Issue - May 2007



May 2007
Editorial

In this Issue, an interview with Ana Cecilia Moreno, how she wanted to break the image of elite dance. Caroline Amouyal met with Anysongo.

Read about the history of Los Tiempos our local newspaper in Cochabamba. Andean Traditions, always present in our lives...read more...

May 2007

Sponsoring System - AYNI SONQO

By Caroline Amouyal
Volunteer Projects Abroad
Brest, Bretagne, France
Audencia Ecole de Management- Nantes- France

You probably know this sponsoring system, frequent in Africa, where European people sponsor small African children (they give money, in return for letters from the children). Ayni Sonquo is built on the same principle, but aims teenagers between 13 and 18 from disadvantaged background, who plan to study technical careers.

The goal is double for the association: on the short run, it helps this sensitive category of young people to have successful studies. Their difficult familial situations and few resources make it harder for them to study compared to the other backgrounds: they have to cope with family problems, low resources, drugs, and alcohol...

And at a long run, the project Ayni Sonquo would like to fight with this worrying matter of migration affecting Bolivia at this moment. Indeed, 600 Bolivian people leave their country each week, mainly for Spain and Italy. “This is hard...to see our entire technical workforce leaving for other countries”, says Rosby Trujillo Blanco, the responsible of the association, “all the more as Bolivia needs them, even more than the ones trained for the service sector”.

In Cochabamba, Quechua is the second official language. This is also the language chosen by the association Ayni Huasi for their last project Ayni Sonquo. This means heart in solidarity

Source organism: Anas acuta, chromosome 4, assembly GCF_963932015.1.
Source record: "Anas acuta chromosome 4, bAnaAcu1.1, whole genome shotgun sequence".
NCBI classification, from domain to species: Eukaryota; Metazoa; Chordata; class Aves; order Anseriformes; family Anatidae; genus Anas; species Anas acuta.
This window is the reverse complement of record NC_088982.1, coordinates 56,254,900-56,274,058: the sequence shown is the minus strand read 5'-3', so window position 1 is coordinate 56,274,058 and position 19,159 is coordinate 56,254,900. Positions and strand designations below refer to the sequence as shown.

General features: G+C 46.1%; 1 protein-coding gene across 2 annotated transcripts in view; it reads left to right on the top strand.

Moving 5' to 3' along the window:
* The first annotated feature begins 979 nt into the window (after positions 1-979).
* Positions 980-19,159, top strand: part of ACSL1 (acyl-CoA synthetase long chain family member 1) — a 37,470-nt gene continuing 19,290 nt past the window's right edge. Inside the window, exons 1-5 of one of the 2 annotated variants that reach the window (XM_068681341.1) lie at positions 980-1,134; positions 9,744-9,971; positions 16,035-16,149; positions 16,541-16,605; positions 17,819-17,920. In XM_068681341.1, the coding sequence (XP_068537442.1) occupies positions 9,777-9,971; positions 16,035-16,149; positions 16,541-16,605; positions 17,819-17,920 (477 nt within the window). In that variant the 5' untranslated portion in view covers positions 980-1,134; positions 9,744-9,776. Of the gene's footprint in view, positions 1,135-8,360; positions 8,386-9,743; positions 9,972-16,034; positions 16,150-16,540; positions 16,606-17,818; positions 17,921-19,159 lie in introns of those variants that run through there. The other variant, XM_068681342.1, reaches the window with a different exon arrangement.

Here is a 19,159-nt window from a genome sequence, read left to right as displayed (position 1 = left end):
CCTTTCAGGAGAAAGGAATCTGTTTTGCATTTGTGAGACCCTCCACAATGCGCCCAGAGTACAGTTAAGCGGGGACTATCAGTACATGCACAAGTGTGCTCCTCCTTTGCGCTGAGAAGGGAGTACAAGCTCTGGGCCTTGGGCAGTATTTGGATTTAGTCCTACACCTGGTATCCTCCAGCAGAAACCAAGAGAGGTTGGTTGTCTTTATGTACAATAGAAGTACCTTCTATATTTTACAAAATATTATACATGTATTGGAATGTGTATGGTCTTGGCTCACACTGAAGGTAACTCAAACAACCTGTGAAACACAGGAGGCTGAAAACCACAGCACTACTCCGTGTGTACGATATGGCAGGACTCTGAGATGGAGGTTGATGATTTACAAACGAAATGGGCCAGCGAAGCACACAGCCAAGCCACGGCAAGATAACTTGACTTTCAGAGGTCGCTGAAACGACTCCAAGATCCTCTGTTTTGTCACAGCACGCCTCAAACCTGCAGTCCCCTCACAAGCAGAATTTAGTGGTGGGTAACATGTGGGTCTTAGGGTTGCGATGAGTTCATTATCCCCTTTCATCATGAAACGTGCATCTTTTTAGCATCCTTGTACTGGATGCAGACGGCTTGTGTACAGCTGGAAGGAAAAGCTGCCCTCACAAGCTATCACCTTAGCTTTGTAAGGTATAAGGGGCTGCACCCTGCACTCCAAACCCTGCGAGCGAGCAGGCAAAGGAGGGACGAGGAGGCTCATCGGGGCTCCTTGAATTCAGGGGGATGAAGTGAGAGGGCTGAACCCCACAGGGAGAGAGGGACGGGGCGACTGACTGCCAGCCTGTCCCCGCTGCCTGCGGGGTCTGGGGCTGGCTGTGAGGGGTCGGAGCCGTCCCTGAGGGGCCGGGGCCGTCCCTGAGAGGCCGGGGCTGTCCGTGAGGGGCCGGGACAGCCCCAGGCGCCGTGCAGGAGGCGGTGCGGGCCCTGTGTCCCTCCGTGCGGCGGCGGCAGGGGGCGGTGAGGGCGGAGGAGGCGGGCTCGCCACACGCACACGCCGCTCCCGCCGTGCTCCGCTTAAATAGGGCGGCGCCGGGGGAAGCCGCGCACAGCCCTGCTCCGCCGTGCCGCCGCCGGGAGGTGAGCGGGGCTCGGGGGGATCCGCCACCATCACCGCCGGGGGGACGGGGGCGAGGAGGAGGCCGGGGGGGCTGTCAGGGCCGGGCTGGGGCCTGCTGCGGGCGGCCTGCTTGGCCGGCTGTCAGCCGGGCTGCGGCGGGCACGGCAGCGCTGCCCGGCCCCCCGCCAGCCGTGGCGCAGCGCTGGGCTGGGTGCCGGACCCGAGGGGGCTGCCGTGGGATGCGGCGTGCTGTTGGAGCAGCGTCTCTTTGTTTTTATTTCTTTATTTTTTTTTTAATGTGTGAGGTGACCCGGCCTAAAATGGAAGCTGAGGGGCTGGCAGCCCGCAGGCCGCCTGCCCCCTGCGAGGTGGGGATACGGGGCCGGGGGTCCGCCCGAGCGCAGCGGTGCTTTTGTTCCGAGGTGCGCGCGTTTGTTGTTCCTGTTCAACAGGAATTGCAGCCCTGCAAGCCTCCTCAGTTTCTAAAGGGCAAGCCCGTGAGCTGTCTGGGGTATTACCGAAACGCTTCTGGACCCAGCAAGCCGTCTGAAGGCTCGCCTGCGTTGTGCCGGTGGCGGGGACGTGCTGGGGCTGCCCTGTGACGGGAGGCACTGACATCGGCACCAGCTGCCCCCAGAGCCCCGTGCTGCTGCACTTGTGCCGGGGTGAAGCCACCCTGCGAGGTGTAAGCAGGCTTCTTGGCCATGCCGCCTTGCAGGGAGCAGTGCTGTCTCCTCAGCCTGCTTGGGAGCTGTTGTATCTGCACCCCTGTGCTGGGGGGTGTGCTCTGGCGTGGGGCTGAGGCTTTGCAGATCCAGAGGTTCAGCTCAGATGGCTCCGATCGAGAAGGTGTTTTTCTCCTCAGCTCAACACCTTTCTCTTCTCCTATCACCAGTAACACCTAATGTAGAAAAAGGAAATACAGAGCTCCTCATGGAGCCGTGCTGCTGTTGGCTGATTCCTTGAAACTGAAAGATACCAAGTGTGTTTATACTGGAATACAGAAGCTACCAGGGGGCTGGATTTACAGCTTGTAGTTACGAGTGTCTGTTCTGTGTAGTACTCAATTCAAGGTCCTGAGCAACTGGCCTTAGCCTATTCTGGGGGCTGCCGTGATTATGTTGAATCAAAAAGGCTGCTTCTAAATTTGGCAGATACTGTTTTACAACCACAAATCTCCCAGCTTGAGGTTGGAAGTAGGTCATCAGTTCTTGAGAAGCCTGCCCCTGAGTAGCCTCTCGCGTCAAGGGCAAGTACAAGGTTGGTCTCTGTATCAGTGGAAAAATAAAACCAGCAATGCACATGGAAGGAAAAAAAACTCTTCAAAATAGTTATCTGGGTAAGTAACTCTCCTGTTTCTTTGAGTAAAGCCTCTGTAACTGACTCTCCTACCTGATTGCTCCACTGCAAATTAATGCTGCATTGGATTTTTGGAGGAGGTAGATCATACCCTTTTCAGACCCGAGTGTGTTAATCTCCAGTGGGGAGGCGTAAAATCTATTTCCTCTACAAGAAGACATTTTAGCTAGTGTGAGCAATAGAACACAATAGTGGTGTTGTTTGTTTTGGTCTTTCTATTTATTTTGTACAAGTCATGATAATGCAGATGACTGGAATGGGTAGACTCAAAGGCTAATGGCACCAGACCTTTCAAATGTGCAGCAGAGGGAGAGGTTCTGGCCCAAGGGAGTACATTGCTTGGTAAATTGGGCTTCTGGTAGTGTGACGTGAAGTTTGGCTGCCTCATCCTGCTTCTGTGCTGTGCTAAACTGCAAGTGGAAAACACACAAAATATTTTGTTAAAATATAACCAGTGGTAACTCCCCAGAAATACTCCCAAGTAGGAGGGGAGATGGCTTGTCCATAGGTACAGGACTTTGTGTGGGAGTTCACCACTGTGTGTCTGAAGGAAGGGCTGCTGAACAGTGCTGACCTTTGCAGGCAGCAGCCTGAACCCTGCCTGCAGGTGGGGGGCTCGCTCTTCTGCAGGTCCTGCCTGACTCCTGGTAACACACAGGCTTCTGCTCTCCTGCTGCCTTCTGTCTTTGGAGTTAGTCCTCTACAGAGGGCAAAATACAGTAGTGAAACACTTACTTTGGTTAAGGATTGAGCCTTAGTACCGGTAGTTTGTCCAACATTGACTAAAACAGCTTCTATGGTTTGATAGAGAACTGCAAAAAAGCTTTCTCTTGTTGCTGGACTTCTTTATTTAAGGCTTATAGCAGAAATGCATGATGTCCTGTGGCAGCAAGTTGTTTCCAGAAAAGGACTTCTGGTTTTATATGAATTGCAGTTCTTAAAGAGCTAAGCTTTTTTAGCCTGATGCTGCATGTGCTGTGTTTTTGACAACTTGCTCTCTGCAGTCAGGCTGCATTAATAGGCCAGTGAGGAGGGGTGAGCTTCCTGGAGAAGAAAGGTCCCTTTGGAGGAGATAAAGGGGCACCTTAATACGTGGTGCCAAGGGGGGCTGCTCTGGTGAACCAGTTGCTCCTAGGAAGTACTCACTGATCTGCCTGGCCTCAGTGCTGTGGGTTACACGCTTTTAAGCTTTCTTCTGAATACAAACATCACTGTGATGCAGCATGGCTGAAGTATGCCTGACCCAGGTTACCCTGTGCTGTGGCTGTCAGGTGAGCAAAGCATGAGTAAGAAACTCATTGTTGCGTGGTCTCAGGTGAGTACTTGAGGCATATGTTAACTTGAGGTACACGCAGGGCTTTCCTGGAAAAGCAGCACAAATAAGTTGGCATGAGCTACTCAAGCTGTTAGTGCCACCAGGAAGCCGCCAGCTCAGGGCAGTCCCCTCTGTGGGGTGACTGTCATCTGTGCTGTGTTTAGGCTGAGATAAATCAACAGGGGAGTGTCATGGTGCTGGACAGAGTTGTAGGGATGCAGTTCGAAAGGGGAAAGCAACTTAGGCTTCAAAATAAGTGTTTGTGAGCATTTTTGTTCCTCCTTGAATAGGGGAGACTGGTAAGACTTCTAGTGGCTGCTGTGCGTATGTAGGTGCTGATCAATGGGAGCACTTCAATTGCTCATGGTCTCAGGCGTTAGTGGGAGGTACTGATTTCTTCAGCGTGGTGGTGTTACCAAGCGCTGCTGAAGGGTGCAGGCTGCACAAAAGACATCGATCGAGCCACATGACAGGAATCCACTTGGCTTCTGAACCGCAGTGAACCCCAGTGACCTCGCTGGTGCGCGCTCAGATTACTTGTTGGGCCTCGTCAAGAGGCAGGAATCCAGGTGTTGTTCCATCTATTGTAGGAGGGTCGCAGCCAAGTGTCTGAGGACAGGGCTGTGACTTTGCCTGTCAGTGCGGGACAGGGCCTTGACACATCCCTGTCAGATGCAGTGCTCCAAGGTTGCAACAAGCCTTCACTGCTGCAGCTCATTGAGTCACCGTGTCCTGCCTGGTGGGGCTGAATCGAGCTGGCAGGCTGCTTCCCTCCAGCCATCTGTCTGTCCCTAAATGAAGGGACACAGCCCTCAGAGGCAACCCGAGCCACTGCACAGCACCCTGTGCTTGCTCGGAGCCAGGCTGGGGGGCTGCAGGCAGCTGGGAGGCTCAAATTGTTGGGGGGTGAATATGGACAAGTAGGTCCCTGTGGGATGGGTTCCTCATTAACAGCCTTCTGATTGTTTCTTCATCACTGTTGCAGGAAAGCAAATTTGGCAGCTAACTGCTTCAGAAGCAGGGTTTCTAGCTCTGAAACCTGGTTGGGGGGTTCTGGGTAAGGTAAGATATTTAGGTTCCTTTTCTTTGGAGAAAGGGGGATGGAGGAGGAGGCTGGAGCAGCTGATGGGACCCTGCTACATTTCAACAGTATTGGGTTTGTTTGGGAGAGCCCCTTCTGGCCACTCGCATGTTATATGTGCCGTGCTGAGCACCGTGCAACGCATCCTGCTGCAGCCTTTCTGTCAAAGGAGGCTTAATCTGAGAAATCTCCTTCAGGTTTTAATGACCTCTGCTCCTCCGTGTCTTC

The Asociación Ayni Huasi also decided to set up this original project, focusing on the 13-18 years old, originally, because this age group is often drop out. In Cochabamba, you can find hundreds of organizations dedicated to babies or small children. As well the students can benefit to any kind of grants. But what about the 13-18 years old? Only very little governmental help or help from associations is dedicated to this age group.

The association looks for godparents, who mostly come from Europe. In 2006, the year Ayni Sonquo was launched, the pilot project had already helped 4 young people, and its goal for 2007 is to reach 100 young people! “We need to work hard”, says Daniel Vargas, another member of the Ayni Sonquo team, “and the most difficult of the tasks resides in making us known in Europe”.

As they had a member of the team in Germany, it was easier to find godparents there, and for that reason, the 4 godparents of the pilot project are Germans. “But, as we don’t have a correspondent in every country, we have to work at a distance, that requires acknowledgement from people”, adds Daniel Vargas. There is a long process of election on the side of the young people who will benefit of Ayni Sonquo. They have to fill certain standards: kind of low resources, familial situation, and interest for technical studies. Then, the process takes a long time because it gathers all the process of orientation followed by 2 years of studies. The role of the association is to guide financially and psychologically these young people during this period.

The team in charge of Ayni Sonquo is made up of 7 people. This year, they plan to develop the project with higher goals. For example, to draw the attention of the public with flyers, to appeal to newspapers and magazines, to create a web site dedicated to this project, and to have a real office! And to make all this possible, they have to find financial partners like Bolivian or South American companies. But the most important is to make the project known among people, because of its originality, and as well, because there is real hope for the young people and for Bolivia in general.

If you are interested in the project Ayni Sonquo, you can write to this email: aynihuasi@gmail.com

Portrait: ANA CECILIA MORENO
It is a space of fusion between art and sport, as shown by its name: Ar stands for arte and de stands for deporte. We created it in collaboration with gymnasts, because we all needed a place to practice our different activities. We are all very proud of this place, because we built it up almost all by ourselves (we even installed the light and the electricity alone!)...
read more ...

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